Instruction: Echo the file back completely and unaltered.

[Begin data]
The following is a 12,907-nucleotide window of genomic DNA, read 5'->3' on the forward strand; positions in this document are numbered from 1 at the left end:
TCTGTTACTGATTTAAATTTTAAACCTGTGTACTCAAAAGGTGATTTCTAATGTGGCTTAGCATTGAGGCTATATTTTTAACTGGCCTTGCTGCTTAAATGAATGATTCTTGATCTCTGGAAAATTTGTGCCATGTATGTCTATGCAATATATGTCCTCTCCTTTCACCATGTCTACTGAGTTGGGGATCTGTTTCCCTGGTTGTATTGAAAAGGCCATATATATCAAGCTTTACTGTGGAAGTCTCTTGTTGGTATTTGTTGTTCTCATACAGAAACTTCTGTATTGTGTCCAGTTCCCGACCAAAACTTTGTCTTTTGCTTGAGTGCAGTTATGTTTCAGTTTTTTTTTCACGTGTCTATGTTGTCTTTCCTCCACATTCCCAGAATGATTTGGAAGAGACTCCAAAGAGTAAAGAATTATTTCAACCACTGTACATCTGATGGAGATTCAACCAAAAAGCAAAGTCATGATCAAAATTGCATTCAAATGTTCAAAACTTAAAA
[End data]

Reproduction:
The following is a 12,907-nucleotide window of genomic DNA, read 5'->3' on the forward strand; positions in this document are numbered from 1 at the left end:
TCTGTTACTGATTTAAATTTTAAACCTGTGTACTCAAAAGGTGATTTCTAATGTGGCTTAGCATTGAGGCTATATTTTTAACTGGCCTTGCTGCTTAAATGAATGATTCTTGATCTCTGGAAAATTTGTGCCATGTATGTCTATGCAATATATGTCCTCTCCTTTCACCATGTCTACTGAGTTGGGGATCTGTTTCCCTGGTTGTATTGAAAAGGCCATATATATCAAGCTTTACTGTGGAAGTCTCTTGTTGGTATTTGTTGTTCTCATACAGAAACTTCTGTATTGTGTCCAGTTCCCGACCAAAACTTTGTCTTTTGCTTGAGTGCAGTTATGTTTCAGTTTTTTTTTCACGTGTCTATGTTGTCTTTCCTCCACATTCCCAGAATGATTTGGAAGAGACTCCAAAGAGTAAAGAATTATTTCAACCACTGTACATCTGATGGAGATTCAACCAAAAAGCAAAGTCATGATCAAAATTGCATTCAAATGTTCAAAACTTAAAA